when public enemies hit the mainstream
As I write this, there are massive revolts occurring across the world; in Tunisia, Egypt, Bahrain, Iran, and why, even here in Madison, Wisconsin. Indeed, revolution is pretty popular at the moment. But then— rebellion has always been popular, and as far as I can tell, it has always been cool, especially with the youth.
But one of the most interesting aspects of rebellion is how, after some countercultural nuisance spends years enraging, irritating, and aggravating the mainstream, it eventually permeates it. It is at this somewhat perplexing juncture that this formerly toxic social element is repackaged and sold by mainstream entities as perfectly respectable and worthy of celebration. And deserving of our money, of course. This year’s (2011) Super Bowl featured two ads that perfectly illustrate my point.
The first Super Bowl ad was one featuring Eminem. This ad, by Chrysler, told an elaborate narrative about the auto industry, a story involving strength, conviction, and vision, followed by a subplot about hardship, regrouping, and an eventual Biblical-style resurrection. Chrysler employed two metaphors to develop this tale of the auto industry’s Second Coming. One was somewhat direct: the tale of Detroit, which due to the failures of the auto industry, had undergone at least most of the ad’s described trajectory of riches-to-rags-back-to-riches. The second metaphor employed was more indirect, and told courtesy of one of Detroit’s most famous native sons: Eminem, whose personal life saga has also thematically mirrored the narrative recounted by the ad. Yet, despite this, Eminem is an interesting choice of a mascot for the notoriously conservative American auto industry.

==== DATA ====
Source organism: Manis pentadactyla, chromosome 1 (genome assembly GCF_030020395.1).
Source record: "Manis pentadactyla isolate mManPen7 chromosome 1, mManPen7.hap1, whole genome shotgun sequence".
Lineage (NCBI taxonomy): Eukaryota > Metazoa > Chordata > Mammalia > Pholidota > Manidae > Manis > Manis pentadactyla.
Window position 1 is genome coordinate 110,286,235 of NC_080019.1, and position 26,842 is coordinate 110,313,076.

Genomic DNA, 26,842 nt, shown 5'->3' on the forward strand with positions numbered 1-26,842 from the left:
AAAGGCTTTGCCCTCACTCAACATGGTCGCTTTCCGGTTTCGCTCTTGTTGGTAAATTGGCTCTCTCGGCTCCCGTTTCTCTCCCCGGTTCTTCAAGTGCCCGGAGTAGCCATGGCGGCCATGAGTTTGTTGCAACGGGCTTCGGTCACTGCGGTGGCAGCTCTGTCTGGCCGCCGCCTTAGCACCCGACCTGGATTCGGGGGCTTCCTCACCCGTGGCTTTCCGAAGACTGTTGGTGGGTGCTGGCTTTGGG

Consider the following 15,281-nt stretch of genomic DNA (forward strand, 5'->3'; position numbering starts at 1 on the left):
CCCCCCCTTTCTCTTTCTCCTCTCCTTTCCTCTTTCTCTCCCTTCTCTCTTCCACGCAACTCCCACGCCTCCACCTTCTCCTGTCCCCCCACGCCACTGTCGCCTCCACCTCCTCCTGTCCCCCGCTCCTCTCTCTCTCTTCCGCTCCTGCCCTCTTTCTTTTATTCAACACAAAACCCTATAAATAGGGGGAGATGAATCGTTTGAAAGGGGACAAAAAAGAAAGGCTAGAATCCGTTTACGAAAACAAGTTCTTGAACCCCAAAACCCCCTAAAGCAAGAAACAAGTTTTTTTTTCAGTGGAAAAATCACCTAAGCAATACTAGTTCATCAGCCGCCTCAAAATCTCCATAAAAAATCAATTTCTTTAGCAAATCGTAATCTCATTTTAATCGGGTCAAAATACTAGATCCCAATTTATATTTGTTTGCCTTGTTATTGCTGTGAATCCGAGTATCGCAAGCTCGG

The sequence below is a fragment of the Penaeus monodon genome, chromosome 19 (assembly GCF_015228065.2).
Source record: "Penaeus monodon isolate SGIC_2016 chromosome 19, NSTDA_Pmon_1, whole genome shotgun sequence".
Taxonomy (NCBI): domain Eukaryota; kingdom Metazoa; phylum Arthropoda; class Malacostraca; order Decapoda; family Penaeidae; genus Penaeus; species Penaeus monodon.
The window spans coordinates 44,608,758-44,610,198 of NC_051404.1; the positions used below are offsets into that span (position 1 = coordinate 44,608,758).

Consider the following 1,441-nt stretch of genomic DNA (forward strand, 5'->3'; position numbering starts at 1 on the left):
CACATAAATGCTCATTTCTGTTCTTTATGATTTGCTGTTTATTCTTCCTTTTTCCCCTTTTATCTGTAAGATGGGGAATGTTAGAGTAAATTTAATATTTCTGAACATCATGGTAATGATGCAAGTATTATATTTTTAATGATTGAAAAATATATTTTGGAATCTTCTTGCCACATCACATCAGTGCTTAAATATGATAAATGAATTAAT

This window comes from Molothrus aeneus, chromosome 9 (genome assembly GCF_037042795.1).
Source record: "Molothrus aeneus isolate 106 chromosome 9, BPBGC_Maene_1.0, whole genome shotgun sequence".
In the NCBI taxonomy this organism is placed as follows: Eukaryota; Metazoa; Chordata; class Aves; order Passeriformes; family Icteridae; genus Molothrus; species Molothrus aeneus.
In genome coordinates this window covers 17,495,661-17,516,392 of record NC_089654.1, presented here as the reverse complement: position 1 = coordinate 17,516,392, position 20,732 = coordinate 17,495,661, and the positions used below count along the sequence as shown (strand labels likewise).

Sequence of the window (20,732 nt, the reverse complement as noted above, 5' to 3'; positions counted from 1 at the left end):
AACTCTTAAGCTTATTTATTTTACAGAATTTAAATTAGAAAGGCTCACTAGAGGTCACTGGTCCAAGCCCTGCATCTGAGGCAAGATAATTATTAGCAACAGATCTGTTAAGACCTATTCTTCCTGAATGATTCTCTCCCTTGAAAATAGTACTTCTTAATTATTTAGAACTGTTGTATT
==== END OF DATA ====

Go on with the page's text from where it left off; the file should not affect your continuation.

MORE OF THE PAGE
“Ten years ago, Eminem was being held personally accountable for the downfall of society. And now here he is being asked by Chrysler to hawk cars for them.”It might be hard to recall, but nary 10 years ago— and as few as 6 years ago— Eminem was being held personally accountable for the downfall of society. This might sound like an exaggeration, but it is not. Countless news sources like CNN, a litany of advocacy groups, and innumerable prominent politicians (including no less than President George W. Bush himself, in fact) described through recurring soundbites Eminem’s personal role in elevating school shootings, teen drug abuse, domestic violence, homophobic hate crimes, and various other signs of declining social order. And now here he is being asked by Chrysler to hawk cars for them.